Thank you for sharing!

Your article was successfully shared with the contacts you provided.

ANAHEIM, CA-The subprime mortgage slump and the turmoil in the credit markets have finally slowed the juggernaut known as the Orange County office market. The county ended 2007 with nearly one million sf of negative net absorption for the year, the first year in recent times that Orange County has finished with absorption in the negative column, according to a new report by Voit Commercial Brokerage.

The year-end tally shows that negative absorption totaled 947,370 sf for 2007, a result primarily of a fourth quarter in which negative absorption totaled more than 1.2 million sf. That fourth-quarter number reflected the huge volume of space dumped onto the market by mortgage-related companies either downsizing our going out of business.

Despite the negative numbers, the county’s 103-million-sf office market is doing better than might be expected and is faring better than it has in previous slumps, according to Jerry Holdner, a vice president and chief of research at Voit Commercial. Holdner points out that the year-end vacancy rate of 12.4% in Orange County, although up from 7.91% at the end of 2006, is lower than the 17.2% vacancy rate in the first quarter of 2002 and far lower than the 24% vacancy rate in 1988, a year in which 5.7 million sf of new space hit the market.

In addition, Holdner tells GlobeSt.com, it appears that much if not most of the damage from the subprime fallout has been done, while other factors in play right now could drive recovery in the office market later this year. He explains that one factor slowing the market in recent months has been the credit crunch, which has caused many tenants to delay leasing decisions. As the year goes on and the credit situation gets ironed out, he expects leasing activity to grow.

The county’s office market is also holding its own in light of the huge amount of new space that has been delivered in recent years. Developers have delivered some six million sf of new office space in the past three years, and 2006 was the third-highest year ever for new construction in the county, with 4.4 million sf. The pace of new construction is slowing, however, with only about 1.5 million sf of new buildings expected for the rest of this year.

The mortgage industry occupied about eight million sf of office space in Orange County at its peak and now occupies about 5.5 million sf, according to Voit estimates, although the exact amount of space occupied by mortgage-related firms is difficult to determine. The emptying-out of the mortgage firms’ space and the related economic slowdown are having less of an impact on the sublease market, however, than has been the case in previous cycles when tenants vacated large amounts of space.

Most of the mortgage companies’ space is only staying on the sublease market for a relatively short time because most of the firms had relatively short-term leases. Voit’s figures show that the combination of direct and sublease office space available in the county totaled 17.07%, meaning that sublease space represented about 4.6% of the vacancy. That’s up 1% from the end of 2006, when sublease space totaled about 3.6% of the available office space and the total of direct and sublease space was 11.5%.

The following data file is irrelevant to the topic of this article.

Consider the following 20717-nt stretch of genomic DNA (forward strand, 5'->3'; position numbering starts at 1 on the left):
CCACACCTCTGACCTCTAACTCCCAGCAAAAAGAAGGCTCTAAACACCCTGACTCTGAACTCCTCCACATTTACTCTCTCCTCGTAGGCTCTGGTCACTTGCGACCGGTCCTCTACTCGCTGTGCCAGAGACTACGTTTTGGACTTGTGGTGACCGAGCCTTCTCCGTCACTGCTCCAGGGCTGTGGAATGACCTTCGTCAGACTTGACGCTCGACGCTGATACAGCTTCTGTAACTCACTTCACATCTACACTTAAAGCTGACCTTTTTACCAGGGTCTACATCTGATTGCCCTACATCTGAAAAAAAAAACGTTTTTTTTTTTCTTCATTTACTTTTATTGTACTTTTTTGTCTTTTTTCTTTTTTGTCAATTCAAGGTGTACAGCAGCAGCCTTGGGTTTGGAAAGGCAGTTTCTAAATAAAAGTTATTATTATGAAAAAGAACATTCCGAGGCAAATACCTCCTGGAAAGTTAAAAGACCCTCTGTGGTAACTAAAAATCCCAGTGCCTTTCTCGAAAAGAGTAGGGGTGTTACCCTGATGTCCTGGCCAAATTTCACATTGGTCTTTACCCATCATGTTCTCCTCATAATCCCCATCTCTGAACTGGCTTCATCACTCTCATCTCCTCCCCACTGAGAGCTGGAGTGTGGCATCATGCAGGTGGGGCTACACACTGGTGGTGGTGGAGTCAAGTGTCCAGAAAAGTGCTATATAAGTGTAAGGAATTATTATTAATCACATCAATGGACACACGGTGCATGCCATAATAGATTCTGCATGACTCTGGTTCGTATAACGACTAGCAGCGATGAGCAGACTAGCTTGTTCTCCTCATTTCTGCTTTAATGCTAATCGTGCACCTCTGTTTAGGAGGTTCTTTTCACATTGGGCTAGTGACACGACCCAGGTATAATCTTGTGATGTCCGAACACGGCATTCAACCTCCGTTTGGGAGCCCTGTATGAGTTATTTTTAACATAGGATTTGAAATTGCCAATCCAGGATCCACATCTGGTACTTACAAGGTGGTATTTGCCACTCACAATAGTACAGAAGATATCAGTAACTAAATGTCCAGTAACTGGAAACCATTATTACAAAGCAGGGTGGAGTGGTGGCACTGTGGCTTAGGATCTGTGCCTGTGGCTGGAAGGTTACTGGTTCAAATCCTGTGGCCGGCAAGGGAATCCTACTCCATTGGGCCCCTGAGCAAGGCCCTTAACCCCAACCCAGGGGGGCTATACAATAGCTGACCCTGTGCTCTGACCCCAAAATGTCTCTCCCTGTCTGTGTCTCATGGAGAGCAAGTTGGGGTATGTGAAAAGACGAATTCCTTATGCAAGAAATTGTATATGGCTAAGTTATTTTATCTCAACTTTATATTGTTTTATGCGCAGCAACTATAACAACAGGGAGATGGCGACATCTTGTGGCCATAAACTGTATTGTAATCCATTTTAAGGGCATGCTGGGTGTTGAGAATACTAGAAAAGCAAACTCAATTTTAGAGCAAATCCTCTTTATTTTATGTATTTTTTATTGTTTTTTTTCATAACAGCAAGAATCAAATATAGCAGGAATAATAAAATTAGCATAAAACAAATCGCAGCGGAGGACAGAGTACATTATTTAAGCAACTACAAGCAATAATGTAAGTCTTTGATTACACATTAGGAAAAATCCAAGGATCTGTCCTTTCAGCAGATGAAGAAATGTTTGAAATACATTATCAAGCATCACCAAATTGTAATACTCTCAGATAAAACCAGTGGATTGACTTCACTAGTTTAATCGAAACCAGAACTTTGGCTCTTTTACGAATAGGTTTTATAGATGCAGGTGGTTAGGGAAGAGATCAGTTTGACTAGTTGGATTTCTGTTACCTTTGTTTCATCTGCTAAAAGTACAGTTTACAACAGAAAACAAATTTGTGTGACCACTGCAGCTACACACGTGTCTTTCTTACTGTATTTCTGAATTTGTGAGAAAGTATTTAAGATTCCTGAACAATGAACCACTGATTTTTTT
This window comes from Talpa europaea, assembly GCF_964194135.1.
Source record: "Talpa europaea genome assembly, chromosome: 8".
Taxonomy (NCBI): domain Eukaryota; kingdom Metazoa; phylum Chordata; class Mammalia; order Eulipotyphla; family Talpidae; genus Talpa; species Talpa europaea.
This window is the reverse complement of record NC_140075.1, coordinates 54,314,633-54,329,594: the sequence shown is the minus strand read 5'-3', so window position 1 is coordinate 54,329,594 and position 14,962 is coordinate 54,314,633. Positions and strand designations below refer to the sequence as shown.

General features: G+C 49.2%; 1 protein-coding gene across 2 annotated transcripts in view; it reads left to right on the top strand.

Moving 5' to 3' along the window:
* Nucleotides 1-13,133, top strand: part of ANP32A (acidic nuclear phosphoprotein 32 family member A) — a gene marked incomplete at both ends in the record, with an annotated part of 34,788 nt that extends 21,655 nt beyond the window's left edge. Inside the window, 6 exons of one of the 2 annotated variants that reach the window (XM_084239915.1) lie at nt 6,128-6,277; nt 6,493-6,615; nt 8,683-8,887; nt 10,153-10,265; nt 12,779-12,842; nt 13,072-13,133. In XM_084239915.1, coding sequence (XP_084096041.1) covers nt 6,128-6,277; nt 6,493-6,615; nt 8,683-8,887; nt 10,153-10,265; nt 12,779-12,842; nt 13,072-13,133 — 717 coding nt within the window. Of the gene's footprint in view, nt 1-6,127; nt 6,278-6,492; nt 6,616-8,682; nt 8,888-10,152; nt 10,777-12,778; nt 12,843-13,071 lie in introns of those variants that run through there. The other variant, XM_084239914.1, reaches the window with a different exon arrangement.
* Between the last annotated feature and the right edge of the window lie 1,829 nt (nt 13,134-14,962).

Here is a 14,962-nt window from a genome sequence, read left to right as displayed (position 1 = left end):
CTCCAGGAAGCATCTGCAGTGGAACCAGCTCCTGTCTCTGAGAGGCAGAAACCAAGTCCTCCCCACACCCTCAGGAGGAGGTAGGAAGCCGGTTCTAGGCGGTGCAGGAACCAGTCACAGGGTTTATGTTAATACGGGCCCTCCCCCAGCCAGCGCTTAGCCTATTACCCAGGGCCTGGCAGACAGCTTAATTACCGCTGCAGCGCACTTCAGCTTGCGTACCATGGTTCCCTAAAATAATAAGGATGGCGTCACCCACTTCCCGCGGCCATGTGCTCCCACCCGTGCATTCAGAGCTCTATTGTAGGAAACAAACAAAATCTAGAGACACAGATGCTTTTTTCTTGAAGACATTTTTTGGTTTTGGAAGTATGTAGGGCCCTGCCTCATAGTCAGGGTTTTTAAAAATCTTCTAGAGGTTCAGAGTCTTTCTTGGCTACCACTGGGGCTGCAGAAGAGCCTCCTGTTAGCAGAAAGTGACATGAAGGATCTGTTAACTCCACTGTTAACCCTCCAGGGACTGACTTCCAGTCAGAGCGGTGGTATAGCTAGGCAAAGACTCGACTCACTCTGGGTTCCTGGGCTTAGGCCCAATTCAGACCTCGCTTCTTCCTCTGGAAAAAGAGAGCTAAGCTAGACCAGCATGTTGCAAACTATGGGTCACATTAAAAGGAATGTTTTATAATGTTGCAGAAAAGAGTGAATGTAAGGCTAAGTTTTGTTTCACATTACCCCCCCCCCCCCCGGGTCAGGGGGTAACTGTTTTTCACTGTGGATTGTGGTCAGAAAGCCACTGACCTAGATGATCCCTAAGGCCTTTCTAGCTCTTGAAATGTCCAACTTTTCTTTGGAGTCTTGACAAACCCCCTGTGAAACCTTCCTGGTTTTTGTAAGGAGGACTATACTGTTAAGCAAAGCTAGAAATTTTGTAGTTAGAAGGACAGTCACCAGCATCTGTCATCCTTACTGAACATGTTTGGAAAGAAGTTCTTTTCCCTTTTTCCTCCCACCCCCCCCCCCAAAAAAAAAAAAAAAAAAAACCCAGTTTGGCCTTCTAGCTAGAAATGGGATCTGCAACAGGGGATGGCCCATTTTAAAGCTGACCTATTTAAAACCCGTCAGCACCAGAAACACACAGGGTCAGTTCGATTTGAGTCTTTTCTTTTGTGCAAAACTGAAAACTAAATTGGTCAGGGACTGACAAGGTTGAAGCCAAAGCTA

Despite the slowdown after years of robust growth in the county’s office market, Holdner cites a series of factors that promise to get the market back on the growth track, including the region’s strong local economy, high quality of life and growing industries such as high technology, biotechnology and healthcare. In addition, average asking rates have managed to remain firm, rising to $2.77 at the end of 2007, an increase of more than 9% from the end of 2006. Average asking rates for class A space are averaging $3.02 full service gross countywide and $3.21 in the airport submarket.

Holdner expects lease rates to remain at current levels for the short run. Concessions should begin to increase in the forms of free rent, reduced parking fees, relocation funds and tenant improvement allowances as new inventory becomes available from construction deliveries.

Want to continue reading?
Become a Free ALM Digital Reader.

Once you are an ALM digital member, you’ll receive:

  • Unlimited access to GlobeSt and other free ALM publications
  • Access to 15 years of GlobeSt archives
  • Your choice of GlobeSt digital newsletters and over 70 others from popular sister publications
  • 3 free articles* across the ALM subscription network every 30 days
  • Exclusive discounts on ALM events and publications

*May exclude premium content
Already have an account?


Join GlobeSt

Don't miss crucial news and insights you need to make informed commercial real estate decisions. Join GlobeSt.com now!

  • Free unlimited access to GlobeSt.com's trusted and independent team of experts who provide commercial real estate owners, investors, developers, brokers and finance professionals with comprehensive coverage, analysis and best practices necessary to innovate and build business.
  • Exclusive discounts on ALM and GlobeSt events.
  • Access to other award-winning ALM websites including ThinkAdvisor.com and Law.com.

Already have an account? Sign In Now
Join GlobeSt

Copyright © 2020 ALM Media Properties, LLC. All Rights Reserved.